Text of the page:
Not just ducks and geese prevailed at the U.S. Supreme Court when it rejected a challenge to the California law banning the sale of foie gras and force feeding birds to get it.

On Jan. 7 the high court also rebuffed a group of state attorneys general who brought suit against the California law requiring all eggs sold in the state to come from hens kept in cages big enough for them to turn around and spread their wings. And the court said no to a similar group of states, led by the Indiana attorney general, challenging a new Massachusetts law that will prohibit the confinement of pigs, calves and hens in cramped quarters and ban the sale of meat and eggs from animals kept under those conditions.

Interestingly, Justice Clarence Thomas voted to hear those two cases, according to the court’s announcement of its decision. No further explanation was given.

The state attorneys general have been squawking for years about the California egg law, claiming that it violates interstate commerce laws. The Indiana state attorney general who led the challenge to the Massachusetts law also makes the same claim. And in Congress, Rep. Steve King (R-Iowa) has tried unsuccessfully for years to get a provision into the farm bill that would prohibit states from regulating agricultural products sold in their states. He was really after the California egg law, because many egg farmers in Iowa don’t want to retrofit their barns to California’s requirements.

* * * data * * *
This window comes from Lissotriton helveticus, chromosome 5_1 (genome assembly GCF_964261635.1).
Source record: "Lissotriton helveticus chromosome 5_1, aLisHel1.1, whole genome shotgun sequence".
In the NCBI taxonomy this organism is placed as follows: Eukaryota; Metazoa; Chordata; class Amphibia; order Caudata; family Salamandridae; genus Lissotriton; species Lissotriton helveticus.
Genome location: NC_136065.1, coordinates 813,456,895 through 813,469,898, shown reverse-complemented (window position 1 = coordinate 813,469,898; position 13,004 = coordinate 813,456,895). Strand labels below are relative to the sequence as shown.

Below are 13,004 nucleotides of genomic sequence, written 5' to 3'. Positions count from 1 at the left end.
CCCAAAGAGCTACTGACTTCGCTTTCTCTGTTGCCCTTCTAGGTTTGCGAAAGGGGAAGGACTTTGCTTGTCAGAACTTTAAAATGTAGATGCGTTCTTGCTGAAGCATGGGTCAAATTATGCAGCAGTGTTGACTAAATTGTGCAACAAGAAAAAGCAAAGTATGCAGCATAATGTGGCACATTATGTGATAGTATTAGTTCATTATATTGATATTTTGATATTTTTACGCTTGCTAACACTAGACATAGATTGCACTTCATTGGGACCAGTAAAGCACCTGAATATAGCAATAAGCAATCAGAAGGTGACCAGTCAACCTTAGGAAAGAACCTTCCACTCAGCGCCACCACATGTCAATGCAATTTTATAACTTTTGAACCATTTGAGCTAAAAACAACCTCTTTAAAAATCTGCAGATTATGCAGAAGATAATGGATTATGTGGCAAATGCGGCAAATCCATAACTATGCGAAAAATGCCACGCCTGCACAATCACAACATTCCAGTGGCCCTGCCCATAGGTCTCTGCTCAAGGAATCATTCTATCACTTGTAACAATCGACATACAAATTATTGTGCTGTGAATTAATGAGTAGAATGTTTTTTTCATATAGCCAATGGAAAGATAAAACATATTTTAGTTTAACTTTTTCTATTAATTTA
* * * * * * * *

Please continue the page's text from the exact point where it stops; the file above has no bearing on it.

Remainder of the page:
None of the opponents of these animal welfare measures have gotten anywhere in court or in Congress. It’s good news for animal welfare statutes that the Supreme Court (for whatever reasons) won’t hear challenges to them. But that doesn’t mean it’s the end of the litigation road for advocates for farm animals. Trivia note: the Supreme Court case was filed in 2017 by then Missouri Attorney General Josh Hawley, the Republican who beat Democratic incumbent Claire McCaskill to become Missouri’s junior senator. The new attorney general, Eric Schmitt, vowed on Jan. 8 to keep up the fight for consumers and farmers.

Well, so far it’s been a losing battle on all fronts. And, I’m not sure how many consumers are still clinging to the old, inhumane way of raising egg-laying hens. Dozens of restaurant chains, grocery store chains and food manufacturers have switched to cage-free suppliers or are in the process of doing so _ all in reaction not just to state laws but to those consumers who have made it clear that they care not just about their food, but about the welfare of the animals that provided it. And California voters just passed a ballot measure, Proposition 12, that expressly requires that all eggs sold here come from cage-free hens and that all veal and pork products sold here come from calves or breeding pigs (or their offspring) that were not confined.

All these laws and changes spring from a growing consciousness of the welfare of farm animals. There’s no winning a fight against that.

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